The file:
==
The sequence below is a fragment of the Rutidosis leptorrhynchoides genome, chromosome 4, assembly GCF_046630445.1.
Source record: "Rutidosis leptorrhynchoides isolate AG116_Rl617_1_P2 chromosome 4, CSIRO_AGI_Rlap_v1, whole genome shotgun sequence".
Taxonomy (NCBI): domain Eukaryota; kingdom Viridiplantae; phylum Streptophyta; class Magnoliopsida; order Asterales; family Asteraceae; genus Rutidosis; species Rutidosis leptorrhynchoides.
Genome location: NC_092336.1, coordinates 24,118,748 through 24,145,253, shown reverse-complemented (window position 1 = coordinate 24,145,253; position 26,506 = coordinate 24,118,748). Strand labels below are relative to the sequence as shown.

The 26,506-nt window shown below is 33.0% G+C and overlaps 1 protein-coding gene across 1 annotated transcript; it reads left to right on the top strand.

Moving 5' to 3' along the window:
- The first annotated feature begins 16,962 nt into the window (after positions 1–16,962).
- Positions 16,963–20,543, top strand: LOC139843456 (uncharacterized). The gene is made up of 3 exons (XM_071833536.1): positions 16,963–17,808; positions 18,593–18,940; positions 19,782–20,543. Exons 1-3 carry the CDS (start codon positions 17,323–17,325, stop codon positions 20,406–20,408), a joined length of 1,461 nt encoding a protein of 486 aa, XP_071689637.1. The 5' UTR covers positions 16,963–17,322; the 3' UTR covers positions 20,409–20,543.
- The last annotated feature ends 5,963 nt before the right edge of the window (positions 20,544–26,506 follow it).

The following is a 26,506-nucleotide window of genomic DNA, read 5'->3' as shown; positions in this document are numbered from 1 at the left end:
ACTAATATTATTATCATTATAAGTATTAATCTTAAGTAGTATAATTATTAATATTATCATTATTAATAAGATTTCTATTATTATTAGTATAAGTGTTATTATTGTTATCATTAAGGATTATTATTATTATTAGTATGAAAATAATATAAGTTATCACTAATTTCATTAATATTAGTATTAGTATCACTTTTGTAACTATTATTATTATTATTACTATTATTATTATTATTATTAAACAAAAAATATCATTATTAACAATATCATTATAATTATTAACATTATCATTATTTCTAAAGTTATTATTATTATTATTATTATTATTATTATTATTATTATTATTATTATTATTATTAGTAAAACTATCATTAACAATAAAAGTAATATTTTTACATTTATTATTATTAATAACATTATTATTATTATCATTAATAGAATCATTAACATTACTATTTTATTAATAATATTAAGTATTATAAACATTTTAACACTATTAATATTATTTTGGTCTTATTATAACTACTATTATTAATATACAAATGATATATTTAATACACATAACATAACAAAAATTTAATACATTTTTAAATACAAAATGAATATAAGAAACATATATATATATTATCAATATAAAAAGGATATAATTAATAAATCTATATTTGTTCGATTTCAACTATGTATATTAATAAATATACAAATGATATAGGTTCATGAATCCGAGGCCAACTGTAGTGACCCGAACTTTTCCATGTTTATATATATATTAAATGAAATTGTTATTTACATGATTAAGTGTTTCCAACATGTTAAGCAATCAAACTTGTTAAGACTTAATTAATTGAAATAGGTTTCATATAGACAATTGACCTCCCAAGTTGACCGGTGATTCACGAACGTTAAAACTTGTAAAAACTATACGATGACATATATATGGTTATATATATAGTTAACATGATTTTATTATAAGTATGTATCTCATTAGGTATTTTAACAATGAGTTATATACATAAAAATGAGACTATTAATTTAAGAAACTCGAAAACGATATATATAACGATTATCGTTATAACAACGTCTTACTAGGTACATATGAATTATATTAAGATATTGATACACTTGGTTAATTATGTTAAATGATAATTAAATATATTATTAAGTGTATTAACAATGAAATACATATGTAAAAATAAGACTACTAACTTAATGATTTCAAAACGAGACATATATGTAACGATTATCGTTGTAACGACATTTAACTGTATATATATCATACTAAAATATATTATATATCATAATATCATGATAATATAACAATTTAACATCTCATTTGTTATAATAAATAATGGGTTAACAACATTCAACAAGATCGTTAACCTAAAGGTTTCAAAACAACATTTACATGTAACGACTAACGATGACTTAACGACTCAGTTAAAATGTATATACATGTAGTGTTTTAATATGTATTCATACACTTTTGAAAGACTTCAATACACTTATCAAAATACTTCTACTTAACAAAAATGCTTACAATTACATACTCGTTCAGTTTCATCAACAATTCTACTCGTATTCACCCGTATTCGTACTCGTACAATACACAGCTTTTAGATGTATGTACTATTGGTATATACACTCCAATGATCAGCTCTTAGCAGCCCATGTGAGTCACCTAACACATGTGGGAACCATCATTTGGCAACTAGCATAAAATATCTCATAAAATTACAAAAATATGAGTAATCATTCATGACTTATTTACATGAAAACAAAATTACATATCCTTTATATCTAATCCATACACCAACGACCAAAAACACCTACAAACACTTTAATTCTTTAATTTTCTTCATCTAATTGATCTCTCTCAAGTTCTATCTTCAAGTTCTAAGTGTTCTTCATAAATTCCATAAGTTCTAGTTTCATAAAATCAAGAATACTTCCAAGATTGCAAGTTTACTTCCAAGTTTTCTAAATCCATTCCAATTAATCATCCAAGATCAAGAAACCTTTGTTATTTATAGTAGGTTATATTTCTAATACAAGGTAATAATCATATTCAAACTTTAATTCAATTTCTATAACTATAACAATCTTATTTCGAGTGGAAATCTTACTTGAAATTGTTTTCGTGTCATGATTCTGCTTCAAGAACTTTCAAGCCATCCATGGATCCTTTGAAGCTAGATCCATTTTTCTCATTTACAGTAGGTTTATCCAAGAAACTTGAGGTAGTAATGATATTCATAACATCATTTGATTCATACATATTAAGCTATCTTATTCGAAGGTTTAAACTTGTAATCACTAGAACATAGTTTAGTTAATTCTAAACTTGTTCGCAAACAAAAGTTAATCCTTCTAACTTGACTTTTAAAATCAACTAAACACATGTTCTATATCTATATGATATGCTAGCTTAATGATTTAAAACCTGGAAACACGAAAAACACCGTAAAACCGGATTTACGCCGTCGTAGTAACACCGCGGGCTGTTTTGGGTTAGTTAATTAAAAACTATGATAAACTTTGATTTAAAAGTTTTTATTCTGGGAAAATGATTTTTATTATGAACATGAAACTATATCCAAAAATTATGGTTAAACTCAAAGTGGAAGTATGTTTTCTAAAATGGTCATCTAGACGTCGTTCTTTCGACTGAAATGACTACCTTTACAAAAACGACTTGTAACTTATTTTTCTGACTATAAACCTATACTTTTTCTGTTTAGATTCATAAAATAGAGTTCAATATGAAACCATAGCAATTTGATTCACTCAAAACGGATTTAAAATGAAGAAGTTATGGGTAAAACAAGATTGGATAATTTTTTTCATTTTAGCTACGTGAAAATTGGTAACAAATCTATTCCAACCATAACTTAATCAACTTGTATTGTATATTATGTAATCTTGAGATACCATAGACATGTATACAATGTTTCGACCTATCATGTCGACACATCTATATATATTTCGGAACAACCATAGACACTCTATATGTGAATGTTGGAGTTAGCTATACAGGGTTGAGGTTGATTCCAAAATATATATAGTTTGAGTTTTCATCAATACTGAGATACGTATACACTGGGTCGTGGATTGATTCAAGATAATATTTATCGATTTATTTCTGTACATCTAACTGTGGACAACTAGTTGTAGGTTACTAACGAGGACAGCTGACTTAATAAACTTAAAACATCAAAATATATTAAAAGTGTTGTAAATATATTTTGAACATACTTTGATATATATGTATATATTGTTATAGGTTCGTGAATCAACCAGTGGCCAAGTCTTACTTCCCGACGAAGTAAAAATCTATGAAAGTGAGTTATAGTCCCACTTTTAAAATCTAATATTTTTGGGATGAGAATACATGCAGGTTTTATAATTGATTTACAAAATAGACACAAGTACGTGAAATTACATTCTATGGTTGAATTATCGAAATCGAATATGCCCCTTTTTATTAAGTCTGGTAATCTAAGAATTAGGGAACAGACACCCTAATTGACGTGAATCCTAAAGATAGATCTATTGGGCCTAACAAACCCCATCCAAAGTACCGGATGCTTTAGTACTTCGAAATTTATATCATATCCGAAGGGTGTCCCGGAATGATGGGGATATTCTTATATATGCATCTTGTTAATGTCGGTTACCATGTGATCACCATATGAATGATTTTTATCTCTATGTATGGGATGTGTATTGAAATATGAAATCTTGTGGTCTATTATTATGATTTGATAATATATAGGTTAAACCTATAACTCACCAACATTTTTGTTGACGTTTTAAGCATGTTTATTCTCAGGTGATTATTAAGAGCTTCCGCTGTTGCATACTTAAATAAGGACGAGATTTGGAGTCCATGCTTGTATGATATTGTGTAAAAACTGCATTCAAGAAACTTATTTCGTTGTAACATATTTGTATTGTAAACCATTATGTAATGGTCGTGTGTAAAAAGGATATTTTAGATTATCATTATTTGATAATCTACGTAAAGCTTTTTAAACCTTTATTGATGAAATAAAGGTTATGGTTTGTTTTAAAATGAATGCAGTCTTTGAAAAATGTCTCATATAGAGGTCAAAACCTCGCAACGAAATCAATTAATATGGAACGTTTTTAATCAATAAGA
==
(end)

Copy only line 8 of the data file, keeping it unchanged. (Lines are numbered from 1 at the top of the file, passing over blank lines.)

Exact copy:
- Positions 16,963–20,543, top strand: LOC139843456 (uncharacterized). The gene is made up of 3 exons (XM_071833536.1): positions 16,963–17,808; positions 18,593–18,940; positions 19,782–20,543. Exons 1-3 carry the CDS (start codon positions 17,323–17,325, stop codon positions 20,406–20,408), a joined length of 1,461 nt encoding a protein of 486 aa, XP_071689637.1. The 5' UTR covers positions 16,963–17,322; the 3' UTR covers positions 20,409–20,543.